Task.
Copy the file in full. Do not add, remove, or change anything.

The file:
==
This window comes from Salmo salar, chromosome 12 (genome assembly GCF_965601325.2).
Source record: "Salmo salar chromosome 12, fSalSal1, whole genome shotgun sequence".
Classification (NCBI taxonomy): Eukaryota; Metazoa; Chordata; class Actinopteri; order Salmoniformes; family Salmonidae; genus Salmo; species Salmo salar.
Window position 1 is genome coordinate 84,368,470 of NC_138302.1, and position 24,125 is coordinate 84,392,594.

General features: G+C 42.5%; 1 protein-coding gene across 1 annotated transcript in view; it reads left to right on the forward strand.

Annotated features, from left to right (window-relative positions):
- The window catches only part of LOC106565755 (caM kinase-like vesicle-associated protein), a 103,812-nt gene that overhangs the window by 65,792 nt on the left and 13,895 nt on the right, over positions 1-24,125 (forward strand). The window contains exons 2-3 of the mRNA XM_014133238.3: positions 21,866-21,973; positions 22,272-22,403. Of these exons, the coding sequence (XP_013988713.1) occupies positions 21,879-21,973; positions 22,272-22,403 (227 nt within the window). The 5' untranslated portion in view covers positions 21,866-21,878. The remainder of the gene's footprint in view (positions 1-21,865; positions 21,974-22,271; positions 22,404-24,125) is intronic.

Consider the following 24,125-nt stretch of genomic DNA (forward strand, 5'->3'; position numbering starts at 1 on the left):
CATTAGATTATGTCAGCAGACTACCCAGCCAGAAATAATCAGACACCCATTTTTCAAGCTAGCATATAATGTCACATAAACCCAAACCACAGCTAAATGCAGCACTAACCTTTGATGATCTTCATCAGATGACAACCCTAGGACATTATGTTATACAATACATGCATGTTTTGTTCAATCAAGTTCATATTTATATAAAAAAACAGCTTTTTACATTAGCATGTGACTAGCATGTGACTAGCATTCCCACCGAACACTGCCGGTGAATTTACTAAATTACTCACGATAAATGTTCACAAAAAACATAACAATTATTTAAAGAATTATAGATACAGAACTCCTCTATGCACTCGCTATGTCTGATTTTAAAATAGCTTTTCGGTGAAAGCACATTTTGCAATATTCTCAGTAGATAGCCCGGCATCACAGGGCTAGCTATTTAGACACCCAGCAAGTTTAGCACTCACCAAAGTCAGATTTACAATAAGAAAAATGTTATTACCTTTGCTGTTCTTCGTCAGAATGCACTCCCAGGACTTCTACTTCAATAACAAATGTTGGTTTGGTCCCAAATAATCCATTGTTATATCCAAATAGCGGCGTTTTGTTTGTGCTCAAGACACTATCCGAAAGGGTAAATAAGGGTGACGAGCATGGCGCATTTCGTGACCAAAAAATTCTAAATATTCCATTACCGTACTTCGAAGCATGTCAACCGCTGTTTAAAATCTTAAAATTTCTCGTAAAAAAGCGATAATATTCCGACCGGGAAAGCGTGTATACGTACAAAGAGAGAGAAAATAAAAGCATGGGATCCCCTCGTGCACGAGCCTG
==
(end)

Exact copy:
This window comes from Salmo salar, chromosome 12 (genome assembly GCF_965601325.2).
Source record: "Salmo salar chromosome 12, fSalSal1, whole genome shotgun sequence".
Classification (NCBI taxonomy): Eukaryota; Metazoa; Chordata; class Actinopteri; order Salmoniformes; family Salmonidae; genus Salmo; species Salmo salar.
Window position 1 is genome coordinate 84,368,470 of NC_138302.1, and position 24,125 is coordinate 84,392,594.

General features: G+C 42.5%; 1 protein-coding gene across 1 annotated transcript in view; it reads left to right on the forward strand.

Annotated features, from left to right (window-relative positions):
- The window catches only part of LOC106565755 (caM kinase-like vesicle-associated protein), a 103,812-nt gene that overhangs the window by 65,792 nt on the left and 13,895 nt on the right, over positions 1-24,125 (forward strand). The window contains exons 2-3 of the mRNA XM_014133238.3: positions 21,866-21,973; positions 22,272-22,403. Of these exons, the coding sequence (XP_013988713.1) occupies positions 21,879-21,973; positions 22,272-22,403 (227 nt within the window). The 5' untranslated portion in view covers positions 21,866-21,878. The remainder of the gene's footprint in view (positions 1-21,865; positions 21,974-22,271; positions 22,404-24,125) is intronic.

Consider the following 24,125-nt stretch of genomic DNA (forward strand, 5'->3'; position numbering starts at 1 on the left):
CATTAGATTATGTCAGCAGACTACCCAGCCAGAAATAATCAGACACCCATTTTTCAAGCTAGCATATAATGTCACATAAACCCAAACCACAGCTAAATGCAGCACTAACCTTTGATGATCTTCATCAGATGACAACCCTAGGACATTATGTTATACAATACATGCATGTTTTGTTCAATCAAGTTCATATTTATATAAAAAAACAGCTTTTTACATTAGCATGTGACTAGCATGTGACTAGCATTCCCACCGAACACTGCCGGTGAATTTACTAAATTACTCACGATAAATGTTCACAAAAAACATAACAATTATTTAAAGAATTATAGATACAGAACTCCTCTATGCACTCGCTATGTCTGATTTTAAAATAGCTTTTCGGTGAAAGCACATTTTGCAATATTCTCAGTAGATAGCCCGGCATCACAGGGCTAGCTATTTAGACACCCAGCAAGTTTAGCACTCACCAAAGTCAGATTTACAATAAGAAAAATGTTATTACCTTTGCTGTTCTTCGTCAGAATGCACTCCCAGGACTTCTACTTCAATAACAAATGTTGGTTTGGTCCCAAATAATCCATTGTTATATCCAAATAGCGGCGTTTTGTTTGTGCTCAAGACACTATCCGAAAGGGTAAATAAGGGTGACGAGCATGGCGCATTTCGTGACCAAAAAATTCTAAATATTCCATTACCGTACTTCGAAGCATGTCAACCGCTGTTTAAAATCTTAAAATTTCTCGTAAAAAAGCGATAATATTCCGACCGGGAAAGCGTGTATACGTACAAAGAGAGAGAAAATAAAAGCATGGGATCCCCTCGTGCACGAGCCTG